Mark Toro at age 53 has taken to saying things like, “I’m too old, white, male and straight to know what the intown market is seeking.”
His is a shocking – if not refreshing – approach to one of Atlanta's most watched retail developments: Atlantic Station.
Toro leads Cincinnati-based North American Properties' Atlanta office. In January, it announced it had bought Atlantic Station from its original developers and financiers in a joint venture with CB Richard Ellis Investors. The property had been suffering from a lack of capital while owner AIG resolved its financial issues after the credit markets crashed and started selling its real estate portfolio.
Since buying Atlantic Station, Toro and his management team have taken to the Twitterverse, community meetings and real estate symposiums to openly discuss challenges, such as crime, and invite feedback.
Toro describes the hardships of the recession, the lessons learned and his Generation Y approach to hiring. The interview has been edited for clarity and length.
Recommended for you
Recommended for you
Recommended for you
Q: Would you agree North American had a lower profile in Atlanta until it bought Atlantic Station?
A: Yes, it raised our profile not just in Atlanta but nationwide. It’s such a high profile property. Most people perceived it to be a significant challenge that required an intense focus by an owner/operator as opposed to a third party management team.
Q: What do you think makes Atlantic Station such a magnet for attention and sometimes even a lightning rod?
A: Because it is the most successful brownfield redevelopment in the United States and most intense mixed-use redevelopment in the history of the city of Atlanta. With 3,000 residential units, 1.5 million square feet of retail, 1.5 million square feet of office and 6 million square feet left to be built, it’s by far the single most ambitious project ever undertaken in Atlanta. It’s also one of the most hyped. The challenge has been that it hasn't lived up to its hype in some respects.
Q: This has been a difficult time for the real estate industry. What challenged you the most?
A: For essentially 2 1/2 years, after having sold most of our properties, we stopped developing. We laid off 25 people in an eight-month period. It was one of the most difficult periods in my career.
Q: How did North American retool?
A: North American is a 57-year-old company. This was the third major downturn the company has experienced. Very, very notably it has never given a property back to a lender. It’s one of a very few longstanding commercial real estate enterprises that can say that. In the 1990s, we bought toxic properties [after the savings and loan crisis]. We were lucky enough -- in this case, better lucky than good -- to have sold most of our properties at the height of the market. Then we had the courage to pull the plug on our development machine in early 2008 when we saw signs of distress. We had no idea how big the abyss was, but we knew it was growing. In early 2008 we all got together to formulate a plan to buy distressed properties. We looked at 200 deals before we bought Atlantic Station.
Q: Did you consider buying the Streets of Buckhead, the stalled retail project Ben Carter started?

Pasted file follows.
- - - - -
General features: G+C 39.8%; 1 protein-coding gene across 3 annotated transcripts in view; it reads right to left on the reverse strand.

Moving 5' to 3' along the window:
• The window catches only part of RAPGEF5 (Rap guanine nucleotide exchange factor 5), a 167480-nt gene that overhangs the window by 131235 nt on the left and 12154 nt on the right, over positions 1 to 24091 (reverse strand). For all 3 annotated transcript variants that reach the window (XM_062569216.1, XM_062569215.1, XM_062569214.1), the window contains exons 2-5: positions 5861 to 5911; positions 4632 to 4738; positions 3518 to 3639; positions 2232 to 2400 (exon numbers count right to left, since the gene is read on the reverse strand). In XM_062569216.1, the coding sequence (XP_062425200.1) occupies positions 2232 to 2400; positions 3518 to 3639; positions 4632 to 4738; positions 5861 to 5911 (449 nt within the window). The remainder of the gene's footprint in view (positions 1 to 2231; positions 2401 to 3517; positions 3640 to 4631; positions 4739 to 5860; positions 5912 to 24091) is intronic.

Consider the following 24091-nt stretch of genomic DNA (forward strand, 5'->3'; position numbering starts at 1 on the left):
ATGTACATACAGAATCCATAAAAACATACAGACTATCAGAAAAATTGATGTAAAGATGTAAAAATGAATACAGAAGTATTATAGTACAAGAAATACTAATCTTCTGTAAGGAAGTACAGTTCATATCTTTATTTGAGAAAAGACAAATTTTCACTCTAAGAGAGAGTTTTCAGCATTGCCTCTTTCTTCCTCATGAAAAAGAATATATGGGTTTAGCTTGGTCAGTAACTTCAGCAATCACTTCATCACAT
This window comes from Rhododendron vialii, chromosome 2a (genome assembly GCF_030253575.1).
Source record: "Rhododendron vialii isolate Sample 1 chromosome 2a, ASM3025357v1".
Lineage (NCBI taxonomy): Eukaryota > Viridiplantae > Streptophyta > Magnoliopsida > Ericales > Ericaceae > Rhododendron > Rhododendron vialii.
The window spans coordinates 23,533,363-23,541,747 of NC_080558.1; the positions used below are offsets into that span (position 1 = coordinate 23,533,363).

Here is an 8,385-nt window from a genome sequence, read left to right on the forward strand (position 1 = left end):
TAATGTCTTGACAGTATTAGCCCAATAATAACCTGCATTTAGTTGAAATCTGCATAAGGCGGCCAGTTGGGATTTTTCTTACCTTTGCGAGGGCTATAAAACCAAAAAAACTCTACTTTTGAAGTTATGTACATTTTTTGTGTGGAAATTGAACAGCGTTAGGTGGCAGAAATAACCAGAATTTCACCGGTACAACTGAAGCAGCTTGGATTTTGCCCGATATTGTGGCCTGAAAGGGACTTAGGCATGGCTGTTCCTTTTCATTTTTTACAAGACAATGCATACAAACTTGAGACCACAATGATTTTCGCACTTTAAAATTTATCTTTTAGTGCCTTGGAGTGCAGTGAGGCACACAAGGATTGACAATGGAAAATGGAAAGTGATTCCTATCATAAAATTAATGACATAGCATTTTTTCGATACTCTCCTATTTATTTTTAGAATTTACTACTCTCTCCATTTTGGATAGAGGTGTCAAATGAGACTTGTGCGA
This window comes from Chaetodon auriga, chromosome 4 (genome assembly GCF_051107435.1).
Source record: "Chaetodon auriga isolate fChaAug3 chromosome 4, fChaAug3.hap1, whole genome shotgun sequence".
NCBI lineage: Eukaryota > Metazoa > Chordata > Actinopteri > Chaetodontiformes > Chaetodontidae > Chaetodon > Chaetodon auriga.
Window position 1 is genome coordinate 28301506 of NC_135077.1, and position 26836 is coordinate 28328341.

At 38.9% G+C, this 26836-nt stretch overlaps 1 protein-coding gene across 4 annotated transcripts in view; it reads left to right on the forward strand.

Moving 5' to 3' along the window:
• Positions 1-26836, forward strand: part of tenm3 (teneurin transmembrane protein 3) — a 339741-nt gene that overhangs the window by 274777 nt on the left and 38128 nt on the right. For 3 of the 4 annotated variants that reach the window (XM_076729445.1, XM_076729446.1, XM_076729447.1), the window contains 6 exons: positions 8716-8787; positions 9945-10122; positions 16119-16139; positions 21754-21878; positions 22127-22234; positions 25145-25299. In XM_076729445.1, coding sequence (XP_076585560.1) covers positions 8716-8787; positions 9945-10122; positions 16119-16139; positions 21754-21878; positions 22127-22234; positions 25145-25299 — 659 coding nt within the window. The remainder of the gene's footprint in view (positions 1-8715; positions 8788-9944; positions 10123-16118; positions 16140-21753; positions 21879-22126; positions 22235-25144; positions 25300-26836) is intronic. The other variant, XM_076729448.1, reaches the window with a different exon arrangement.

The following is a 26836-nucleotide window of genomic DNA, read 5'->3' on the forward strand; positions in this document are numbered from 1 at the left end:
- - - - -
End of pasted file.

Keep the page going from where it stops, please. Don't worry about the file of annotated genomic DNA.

A: That was a unique situation that we didn't pursue. It was extremely, extremely challenged.
Q: Why did you buy Prospect Park, Stan Thomas’ stalled development in Alpharetta?
A: After three years of dormancy, the retail and residential uses proposed are viable again. It will include retail, residential, office and potentially a hotel, though it will be less intense than what Thomas had planned. We’re getting a great response from retailers looking to grow after retooling during the recession and who don't have many options.
Q: Why do you Tweet so much? You have about 750 followers.
A: I thought it was critical to speak the language of our customer. If you look at who lives in apartments, it is young, intown, creative class residents, aged 22 to 35. Our take is that in 2012 there will be more 22-year-olds than ever in the history of man. That generation speaks a language. I like to say I’m too old, white, male and straight to know what the intown market is seeking. What I’m saying is my perspective is not valid, not relevant.
Q: How about Facebook?
A: The Atlantic Station Twitter account has 6,200 followers and the Facebook page has about 15,500. Combined, it’s about 22,000 accounts. We’re able to get instant feedback. That is where we heard about the opposition to charging for parking at Atlantic Station. [Our message] is more relevant and impactful on Twitter or Facebook than a billboard on the connector.
Q: Has this approach changed your hiring?
A: We hired eight people under the age of 27 and have five under 25. They are providing feedback and perspective because they are the consumer base we’re attacking for 2012.
Q: How does all this impact the bottom line?
A: It’s very cost-effective. Since we bought Atlantic Station, we have not spent a nickle on advertising. Eighty percent of the retailers report sales are up by double digits. Our full-time social media team is a relatively nominal expense compared to typical advertising.
Title: Managing partner, North American Properties, Atlanta
Born: New Hyde Park, N.Y.
Raised: Belvidere, N.J.
Education: Rutgers University, civil engineering degree.
Family: Married for 27 years to Nancy. Two daughters, Maria, 25, and Carla, 23.
Hobbies: Flying small planes and skiing.
Favorite place to shop: Online.
Favorite malls: Santana Row in San Jose, Calif., The Grove in Los Angeles and the Ferry Building in San Francisco.
Favorite Tweeter: Richard Florida, author of “The Rise of the Creative Class.”
Business role models: Sam Walton, Warren Buffett, Bill Gates and Jim Collins.